ignored; to use another measurement unit, set the scale variable to an appropriate value.

       The maximum width and height of the picture are taken from the variables maxpswid and max-
       psht.  Initially these have values 8.5 and 11.

       Scientific notation is allowed for numbers.  For example

	      x = 5e-2

       Text attributes can be compounded.  For example,

	      "foo" above ljust

       is valid.

       There is no limit to the depth to which blocks can be examined.	For example,

	      [A: [B: [C: box ]]] with .A.B.C.sw at 1,2
	      circle at last [].A.B.C

       is acceptable.

       Arcs now have compass points determined by the circle of which the arc is a part.

       Circles, ellipses, and arcs can be dotted or dashed.  In TeX mode splines can be dotted or
       dashed also.

       Boxes  can  have  rounded corners.  The rad attribute specifies the radius of the quarter-
       circles at each corner.	If no rad or diam attribute is given, a radius of boxrad is used.
       Initially, boxrad has a value of 0.  A box with rounded corners can be dotted or dashed.

       Boxes  can have slanted sides.  This effectively changes the shape of a box from a rectan-
       gle to an arbitrary parallelogram.  The xslanted and yslanted attributes specify the x and
       y offset of the box's upper right corner from its default position.

       The  .PS  line can have a second argument specifying a maximum height for the picture.  If
       the width of zero is specified the width will be ignored in computing the  scaling  factor
       for  the picture.  Note that GNU pic will always scale a picture by the same amount verti-
       cally as well as horizontally.  This is different from the DWB 2.0 pic which may  scale	a
       picture by a different amount vertically than horizontally if a height is specified.

       Each  text  object  has an invisible box associated with it.  The compass points of a text
       object are determined by this box.  The implicit motion associated with the object is also
       determined  by  this  box.  The dimensions of this box are taken from the width and height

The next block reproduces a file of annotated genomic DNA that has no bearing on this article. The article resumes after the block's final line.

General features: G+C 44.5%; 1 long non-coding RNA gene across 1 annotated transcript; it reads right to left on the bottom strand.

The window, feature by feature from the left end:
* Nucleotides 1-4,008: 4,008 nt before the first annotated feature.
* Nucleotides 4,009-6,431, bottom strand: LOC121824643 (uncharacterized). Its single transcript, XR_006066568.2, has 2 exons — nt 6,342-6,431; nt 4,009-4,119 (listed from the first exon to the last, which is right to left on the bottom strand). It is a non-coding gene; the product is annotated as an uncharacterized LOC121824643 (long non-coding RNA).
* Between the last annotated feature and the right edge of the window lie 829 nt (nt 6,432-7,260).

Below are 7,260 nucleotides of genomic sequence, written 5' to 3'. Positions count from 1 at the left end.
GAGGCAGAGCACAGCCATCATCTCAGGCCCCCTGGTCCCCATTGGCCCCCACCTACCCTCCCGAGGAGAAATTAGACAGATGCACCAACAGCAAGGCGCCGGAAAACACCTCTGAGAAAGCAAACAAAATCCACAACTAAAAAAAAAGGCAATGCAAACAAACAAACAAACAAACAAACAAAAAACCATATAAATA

attributes; if the width attribute is not supplied then the width will be taken to be tex-
       twid; if the height attribute is not supplied then the height will be taken to be the num-
       ber of text strings associated with the object times textht.  Initially textwid and textht
       have a value of 0.

       In (almost all) places where a quoted text string can be used, an expression of the form

	      sprintf("format", arg,...)

       can  also  be  used;  this will produce the arguments formatted according to format, which
       should be a string as described in printf(3) appropriate for the number of arguments  sup-

       The  thickness  of the lines used to draw objects is controlled by the linethick variable.
       This gives the thickness of lines in points.  A	negative  value  means	use  the  default
       thickness:  in TeX output mode, this means use a thickness of 8 milliinches; in TeX output
       mode with the -c option, this means use the line thickness  specified  by  .ps  lines;  in
       troff output mode, this means use a thickness proportional to the pointsize.  A zero value
       means draw the thinnest possible line supported by the output device.  Initially it has	a
       value of -1.  There is also a thick[ness] attribute.  For example,

	      circle thickness 1.5

       would  draw  a circle using a line with a thickness of 1.5 points.  The thickness of lines
       is not affected by the value of the scale variable, nor by the width or	height	given  in
       the .PS line.

       Boxes (including boxes with rounded corners or slanted sides), circles and ellipses can be
       filled by giving them an attribute of fill[ed].	This takes an  optional  argument  of  an
       expression  with  a value between 0 and 1; 0 will fill it with white, 1 with black, values
       in between with a proportionally gray shade.  A value greater than 1  can  also	be  used:
       this  means  fill  with the shade of gray that is currently being used for text and lines.
       Normally this will be black, but output devices may provide a mechanism for changing this.
       Without	an argument, then the value of the variable fillval will be used.  Initially this
       has a value of 0.5.  The invisible attribute does not affect the filling of objects.   Any
       text  associated  with  a filled object will be added after the object has been filled, so
       that the text will not be obscured by the filling.

       Three additional modifiers are available to specify colored objects: outline[d]	sets  the
       color  of  the outline, shaded the fill color, and colo[u]r[ed] sets both.  All three key-